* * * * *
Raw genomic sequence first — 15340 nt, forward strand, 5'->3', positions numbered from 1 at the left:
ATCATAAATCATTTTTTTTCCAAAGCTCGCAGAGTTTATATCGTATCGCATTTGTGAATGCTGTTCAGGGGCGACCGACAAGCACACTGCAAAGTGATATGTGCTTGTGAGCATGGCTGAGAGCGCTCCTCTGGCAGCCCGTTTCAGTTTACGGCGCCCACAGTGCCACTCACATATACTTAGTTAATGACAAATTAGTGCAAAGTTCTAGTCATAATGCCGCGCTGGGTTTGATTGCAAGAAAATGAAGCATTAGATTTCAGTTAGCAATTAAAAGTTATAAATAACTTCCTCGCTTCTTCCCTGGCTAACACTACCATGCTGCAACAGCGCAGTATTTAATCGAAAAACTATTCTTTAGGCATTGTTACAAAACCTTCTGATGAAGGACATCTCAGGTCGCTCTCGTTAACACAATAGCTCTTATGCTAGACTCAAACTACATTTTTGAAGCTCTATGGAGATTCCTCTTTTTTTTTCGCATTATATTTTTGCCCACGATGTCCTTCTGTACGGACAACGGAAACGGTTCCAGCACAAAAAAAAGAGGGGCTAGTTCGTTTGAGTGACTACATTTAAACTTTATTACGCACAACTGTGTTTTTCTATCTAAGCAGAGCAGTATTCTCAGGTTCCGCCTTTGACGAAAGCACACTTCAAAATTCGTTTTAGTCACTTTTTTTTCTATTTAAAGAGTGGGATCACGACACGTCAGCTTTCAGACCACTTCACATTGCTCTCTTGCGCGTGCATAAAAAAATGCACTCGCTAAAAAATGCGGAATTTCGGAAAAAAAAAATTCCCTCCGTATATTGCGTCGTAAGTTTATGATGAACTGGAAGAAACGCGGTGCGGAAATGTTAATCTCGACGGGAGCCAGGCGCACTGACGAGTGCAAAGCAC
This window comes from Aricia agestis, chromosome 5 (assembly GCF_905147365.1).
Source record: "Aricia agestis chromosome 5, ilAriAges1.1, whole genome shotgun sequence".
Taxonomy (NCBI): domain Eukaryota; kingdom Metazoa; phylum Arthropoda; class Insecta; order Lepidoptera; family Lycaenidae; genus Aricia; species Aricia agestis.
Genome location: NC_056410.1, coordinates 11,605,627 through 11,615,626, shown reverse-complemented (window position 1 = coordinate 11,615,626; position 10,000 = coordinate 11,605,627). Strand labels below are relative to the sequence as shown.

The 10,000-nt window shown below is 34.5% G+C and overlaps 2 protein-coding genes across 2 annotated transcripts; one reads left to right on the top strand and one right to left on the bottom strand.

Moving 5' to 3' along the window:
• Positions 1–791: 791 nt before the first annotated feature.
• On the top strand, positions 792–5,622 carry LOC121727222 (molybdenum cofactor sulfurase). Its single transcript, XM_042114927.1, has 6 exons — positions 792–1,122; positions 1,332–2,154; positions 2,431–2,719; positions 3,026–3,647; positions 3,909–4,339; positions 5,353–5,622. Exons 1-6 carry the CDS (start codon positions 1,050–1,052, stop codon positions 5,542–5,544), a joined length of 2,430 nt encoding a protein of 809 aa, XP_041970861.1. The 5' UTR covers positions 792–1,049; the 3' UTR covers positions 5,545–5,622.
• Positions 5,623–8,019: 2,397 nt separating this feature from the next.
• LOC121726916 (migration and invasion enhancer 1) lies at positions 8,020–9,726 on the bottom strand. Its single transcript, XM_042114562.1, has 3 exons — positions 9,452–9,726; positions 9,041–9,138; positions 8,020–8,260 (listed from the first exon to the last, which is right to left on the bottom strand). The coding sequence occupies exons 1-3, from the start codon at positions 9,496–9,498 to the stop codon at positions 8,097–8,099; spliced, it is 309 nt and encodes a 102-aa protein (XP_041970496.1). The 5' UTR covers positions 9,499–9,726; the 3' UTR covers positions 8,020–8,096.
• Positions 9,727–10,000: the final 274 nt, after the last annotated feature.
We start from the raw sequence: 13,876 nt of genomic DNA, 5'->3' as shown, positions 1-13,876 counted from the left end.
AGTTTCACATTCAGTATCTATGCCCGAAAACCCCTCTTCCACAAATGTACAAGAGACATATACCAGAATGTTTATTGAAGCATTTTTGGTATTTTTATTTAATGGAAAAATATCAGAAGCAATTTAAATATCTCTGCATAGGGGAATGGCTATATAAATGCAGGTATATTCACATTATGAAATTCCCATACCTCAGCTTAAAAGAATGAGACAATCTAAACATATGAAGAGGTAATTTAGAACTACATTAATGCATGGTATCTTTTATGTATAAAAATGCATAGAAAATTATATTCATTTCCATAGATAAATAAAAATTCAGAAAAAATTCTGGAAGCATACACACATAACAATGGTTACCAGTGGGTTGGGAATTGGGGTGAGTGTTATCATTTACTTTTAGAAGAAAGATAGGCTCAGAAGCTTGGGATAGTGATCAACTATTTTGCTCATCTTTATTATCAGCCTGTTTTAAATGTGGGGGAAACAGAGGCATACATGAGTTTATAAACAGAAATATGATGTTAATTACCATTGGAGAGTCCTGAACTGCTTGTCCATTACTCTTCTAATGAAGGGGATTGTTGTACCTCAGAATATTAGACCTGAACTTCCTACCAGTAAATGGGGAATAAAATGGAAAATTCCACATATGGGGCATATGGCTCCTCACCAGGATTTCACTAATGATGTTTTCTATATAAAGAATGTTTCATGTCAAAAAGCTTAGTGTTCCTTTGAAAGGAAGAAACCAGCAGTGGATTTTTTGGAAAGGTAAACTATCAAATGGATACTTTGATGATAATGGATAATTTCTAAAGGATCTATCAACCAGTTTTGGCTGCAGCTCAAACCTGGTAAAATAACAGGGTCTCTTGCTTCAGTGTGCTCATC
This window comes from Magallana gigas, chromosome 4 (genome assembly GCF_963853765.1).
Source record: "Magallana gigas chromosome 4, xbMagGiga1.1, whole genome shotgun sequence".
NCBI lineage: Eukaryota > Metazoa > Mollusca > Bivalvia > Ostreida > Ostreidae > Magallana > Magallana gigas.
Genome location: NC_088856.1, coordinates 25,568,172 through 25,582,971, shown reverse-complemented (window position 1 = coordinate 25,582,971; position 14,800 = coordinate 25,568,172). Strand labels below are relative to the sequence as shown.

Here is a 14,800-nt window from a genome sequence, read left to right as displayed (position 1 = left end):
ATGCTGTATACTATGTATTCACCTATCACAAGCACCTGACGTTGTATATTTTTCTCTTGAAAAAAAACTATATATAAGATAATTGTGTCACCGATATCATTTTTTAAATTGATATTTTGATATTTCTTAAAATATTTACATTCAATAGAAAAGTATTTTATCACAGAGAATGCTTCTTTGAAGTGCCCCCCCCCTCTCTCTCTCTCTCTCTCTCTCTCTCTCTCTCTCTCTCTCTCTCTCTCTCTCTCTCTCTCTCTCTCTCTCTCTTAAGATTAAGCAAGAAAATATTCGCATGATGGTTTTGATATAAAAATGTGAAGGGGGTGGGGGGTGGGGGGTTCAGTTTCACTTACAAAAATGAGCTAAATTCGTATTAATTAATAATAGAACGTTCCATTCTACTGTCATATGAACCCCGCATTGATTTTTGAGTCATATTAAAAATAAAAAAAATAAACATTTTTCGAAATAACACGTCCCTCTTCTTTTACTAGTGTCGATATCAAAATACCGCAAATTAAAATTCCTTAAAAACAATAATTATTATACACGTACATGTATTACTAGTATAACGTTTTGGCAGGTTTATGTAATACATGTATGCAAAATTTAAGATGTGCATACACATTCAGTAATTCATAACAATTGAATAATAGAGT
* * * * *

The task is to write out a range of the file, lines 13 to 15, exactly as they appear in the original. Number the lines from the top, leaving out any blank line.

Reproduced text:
• Positions 9,727–10,000: the final 274 nt, after the last annotated feature.
We start from the raw sequence: 13,876 nt of genomic DNA, 5'->3' as shown, positions 1-13,876 counted from the left end.
AGTTTCACATTCAGTATCTATGCCCGAAAACCCCTCTTCCACAAATGTACAAGAGACATATACCAGAATGTTTATTGAAGCATTTTTGGTATTTTTATTTAATGGAAAAATATCAGAAGCAATTTAAATATCTCTGCATAGGGGAATGGCTATATAAATGCAGGTATATTCACATTATGAAATTCCCATACCTCAGCTTAAAAGAATGAGACAATCTAAACATATGAAGAGGTAATTTAGAACTACATTAATGCATGGTATCTTTTATGTATAAAAATGCATAGAAAATTATATTCATTTCCATAGATAAATAAAAATTCAGAAAAAATTCTGGAAGCATACACACATAACAATGGTTACCAGTGGGTTGGGAATTGGGGTGAGTGTTATCATTTACTTTTAGAAGAAAGATAGGCTCAGAAGCTTGGGATAGTGATCAACTATTTTGCTCATCTTTATTATCAGCCTGTTTTAAATGTGGGGGAAACAGAGGCATACATGAGTTTATAAACAGAAATATGATGTTAATTACCATTGGAGAGTCCTGAACTGCTTGTCCATTACTCTTCTAATGAAGGGGATTGTTGTACCTCAGAATATTAGACCTGAACTTCCTACCAGTAAATGGGGAATAAAATGGAAAATTCCACATATGGGGCATATGGCTCCTCACCAGGATTTCACTAATGATGTTTTCTATATAAAGAATGTTTCATGTCAAAAAGCTTAGTGTTCCTTTGAAAGGAAGAAACCAGCAGTGGATTTTTTGGAAAGGTAAACTATCAAATGGATACTTTGATGATAATGGATAATTTCTAAAGGATCTATCAACCAGTTTTGGCTGCAGCTCAAACCTGGTAAAATAACAGGGTCTCTTGCTTCAGTGTGCTCATC